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An Application Game with Fees and Time Costs


  • Christopher Cotton

    () (Department of Economics, University of Miami)


In an application game, agents decide whether to apply for the prize, and reviewing applica- tions allows the decision maker to learn agent qualifications and award prizes to qualified agents. The decision maker finds reviewing applications costly, and prefers not to review applications from agents with sufficiently low probability of being qualified. Positive application fees and time delays can assure that only those with a high-enough probability of being qualified apply for prizes. Applied to the journal submission process, in which tenured and untenured academic authors are affected differently by time delays, the model shows that using time delays instead of higher submission fees benefits tenured authors at the expense of both untenured authors and journal quality. Applied to the process of applying for a permit when there are both rich and poor potential applicants, the model shows that the decision maker should impose both application fees and time delays (e.g., red tape). In this case, eliminating fees benefits poor agents, while it harms rich agents and the decision maker; eliminating red tape benefits rich agents, while it harms poor agents and the decision maker.

Suggested Citation

  • Christopher Cotton, 2008. "An Application Game with Fees and Time Costs," Working Papers 0904, University of Miami, Department of Economics.
  • Handle: RePEc:mia:wpaper:0904

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    References listed on IDEAS

    1. Banerjee, A.V., 1997. "A Theory of Misgovernance," Working papers 97-4, Massachusetts Institute of Technology (MIT), Department of Economics.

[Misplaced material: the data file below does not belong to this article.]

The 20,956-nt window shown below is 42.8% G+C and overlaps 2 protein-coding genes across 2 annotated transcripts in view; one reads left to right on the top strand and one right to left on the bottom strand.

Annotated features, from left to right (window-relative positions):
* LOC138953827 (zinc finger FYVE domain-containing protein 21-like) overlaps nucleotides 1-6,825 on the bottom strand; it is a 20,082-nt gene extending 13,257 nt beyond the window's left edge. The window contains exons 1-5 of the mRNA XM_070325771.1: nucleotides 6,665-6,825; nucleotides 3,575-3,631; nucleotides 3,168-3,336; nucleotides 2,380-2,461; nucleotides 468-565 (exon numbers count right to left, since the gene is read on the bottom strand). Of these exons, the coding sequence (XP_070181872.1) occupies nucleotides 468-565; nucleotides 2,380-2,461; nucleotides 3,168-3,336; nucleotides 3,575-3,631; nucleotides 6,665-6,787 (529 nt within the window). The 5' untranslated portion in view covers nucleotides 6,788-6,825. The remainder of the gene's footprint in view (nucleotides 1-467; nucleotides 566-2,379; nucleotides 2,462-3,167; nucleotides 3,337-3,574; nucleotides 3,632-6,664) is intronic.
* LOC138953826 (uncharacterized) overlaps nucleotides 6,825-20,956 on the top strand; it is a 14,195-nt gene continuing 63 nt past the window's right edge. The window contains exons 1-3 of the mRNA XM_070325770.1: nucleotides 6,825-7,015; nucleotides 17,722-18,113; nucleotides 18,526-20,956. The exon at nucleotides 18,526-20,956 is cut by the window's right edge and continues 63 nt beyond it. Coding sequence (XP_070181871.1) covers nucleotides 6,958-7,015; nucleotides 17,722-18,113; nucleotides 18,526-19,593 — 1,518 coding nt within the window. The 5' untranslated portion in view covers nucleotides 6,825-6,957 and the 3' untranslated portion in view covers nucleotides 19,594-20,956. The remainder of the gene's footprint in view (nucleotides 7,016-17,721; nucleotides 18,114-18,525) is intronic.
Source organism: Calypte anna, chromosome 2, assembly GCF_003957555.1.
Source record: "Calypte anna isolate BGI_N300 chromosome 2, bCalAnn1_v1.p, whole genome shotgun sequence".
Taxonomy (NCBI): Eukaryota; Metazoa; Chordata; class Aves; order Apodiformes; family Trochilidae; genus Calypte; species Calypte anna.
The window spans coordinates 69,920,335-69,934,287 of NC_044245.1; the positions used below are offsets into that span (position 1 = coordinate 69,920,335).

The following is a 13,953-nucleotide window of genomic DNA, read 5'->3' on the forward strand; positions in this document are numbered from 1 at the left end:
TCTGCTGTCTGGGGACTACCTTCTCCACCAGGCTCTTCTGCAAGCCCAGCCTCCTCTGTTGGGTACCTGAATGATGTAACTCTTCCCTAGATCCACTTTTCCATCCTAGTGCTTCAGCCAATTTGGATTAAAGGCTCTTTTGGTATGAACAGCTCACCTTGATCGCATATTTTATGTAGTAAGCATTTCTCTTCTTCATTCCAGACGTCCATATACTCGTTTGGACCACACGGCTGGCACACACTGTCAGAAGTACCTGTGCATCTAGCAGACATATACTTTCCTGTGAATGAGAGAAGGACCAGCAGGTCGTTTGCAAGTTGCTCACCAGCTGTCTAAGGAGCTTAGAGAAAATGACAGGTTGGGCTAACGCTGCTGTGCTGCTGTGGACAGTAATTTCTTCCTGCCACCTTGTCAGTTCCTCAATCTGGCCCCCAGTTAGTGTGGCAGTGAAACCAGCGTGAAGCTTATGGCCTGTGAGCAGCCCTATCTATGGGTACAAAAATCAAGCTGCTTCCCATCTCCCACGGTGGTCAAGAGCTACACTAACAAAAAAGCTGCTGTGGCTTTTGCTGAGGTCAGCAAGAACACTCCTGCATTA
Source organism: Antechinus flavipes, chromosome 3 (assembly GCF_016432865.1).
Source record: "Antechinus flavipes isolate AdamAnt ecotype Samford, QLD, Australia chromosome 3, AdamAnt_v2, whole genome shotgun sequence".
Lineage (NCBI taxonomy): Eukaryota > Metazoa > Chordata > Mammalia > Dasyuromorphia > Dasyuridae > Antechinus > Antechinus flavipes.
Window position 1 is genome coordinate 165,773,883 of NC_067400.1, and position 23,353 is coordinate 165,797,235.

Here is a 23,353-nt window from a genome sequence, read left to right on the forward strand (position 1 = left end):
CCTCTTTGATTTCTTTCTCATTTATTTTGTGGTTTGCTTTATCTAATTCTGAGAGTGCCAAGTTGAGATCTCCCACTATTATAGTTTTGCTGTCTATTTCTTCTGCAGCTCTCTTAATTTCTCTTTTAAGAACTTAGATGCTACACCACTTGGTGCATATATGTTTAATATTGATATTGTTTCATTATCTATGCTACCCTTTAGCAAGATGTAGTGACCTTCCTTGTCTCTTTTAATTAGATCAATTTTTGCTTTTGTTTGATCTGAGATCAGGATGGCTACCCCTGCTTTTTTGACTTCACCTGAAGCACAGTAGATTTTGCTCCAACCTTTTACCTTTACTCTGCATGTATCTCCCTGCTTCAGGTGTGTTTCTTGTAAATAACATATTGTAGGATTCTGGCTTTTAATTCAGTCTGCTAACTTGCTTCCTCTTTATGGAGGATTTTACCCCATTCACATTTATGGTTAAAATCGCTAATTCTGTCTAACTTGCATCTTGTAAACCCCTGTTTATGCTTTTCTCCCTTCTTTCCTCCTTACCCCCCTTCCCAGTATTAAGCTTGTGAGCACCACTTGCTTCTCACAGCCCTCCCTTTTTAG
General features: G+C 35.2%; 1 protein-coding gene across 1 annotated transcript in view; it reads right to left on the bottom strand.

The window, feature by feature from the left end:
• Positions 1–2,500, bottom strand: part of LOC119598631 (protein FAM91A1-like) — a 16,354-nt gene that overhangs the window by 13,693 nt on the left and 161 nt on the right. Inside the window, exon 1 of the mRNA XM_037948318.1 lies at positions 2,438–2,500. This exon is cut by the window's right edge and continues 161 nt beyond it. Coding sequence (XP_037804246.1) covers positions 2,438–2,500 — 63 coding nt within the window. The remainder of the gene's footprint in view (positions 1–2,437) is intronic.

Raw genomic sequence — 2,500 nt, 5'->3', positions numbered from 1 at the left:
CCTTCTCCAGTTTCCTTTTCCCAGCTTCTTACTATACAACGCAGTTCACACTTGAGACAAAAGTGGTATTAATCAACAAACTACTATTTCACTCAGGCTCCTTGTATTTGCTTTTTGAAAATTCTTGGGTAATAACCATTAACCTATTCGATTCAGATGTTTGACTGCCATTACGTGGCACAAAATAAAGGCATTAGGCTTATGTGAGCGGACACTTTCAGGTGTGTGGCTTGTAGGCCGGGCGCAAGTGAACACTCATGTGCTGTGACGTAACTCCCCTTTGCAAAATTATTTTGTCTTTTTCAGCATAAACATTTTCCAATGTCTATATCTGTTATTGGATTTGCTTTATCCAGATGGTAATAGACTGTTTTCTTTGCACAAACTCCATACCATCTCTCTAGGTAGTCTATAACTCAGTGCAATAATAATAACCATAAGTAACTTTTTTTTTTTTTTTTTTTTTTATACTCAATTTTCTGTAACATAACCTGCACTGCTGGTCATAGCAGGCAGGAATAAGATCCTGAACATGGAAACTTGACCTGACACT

2. Ofer H. Azar, 2005. "The Review Process in Economics: Is It Too Fast?," Southern Economic Journal, Southern Economic Association, vol. 72(2), pages 482-491, October.
    3. Abhijit V. Banerjee, 1997. "A Theory of Misgovernance," The Quarterly Journal of Economics, Oxford University Press, vol. 112(4), pages 1289-1332.
    4. Glenn Ellison, 2002. "Evolving Standards for Academic Publishing: A q-r Theory," Journal of Political Economy, University of Chicago Press, vol. 110(5), pages 994-1034, October.
    5. Guriev, Sergei, 2004. "Red tape and corruption," Journal of Development Economics, Elsevier, vol. 73(2), pages 489-504, April.
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    More about this item


    journal submission; red tape; application fees;

    JEL classification:

    • D82 - Microeconomics - - Information, Knowledge, and Uncertainty - - - Asymmetric and Private Information; Mechanism Design
    • D73 - Microeconomics - - Analysis of Collective Decision-Making - - - Bureaucracy; Administrative Processes in Public Organizations; Corruption

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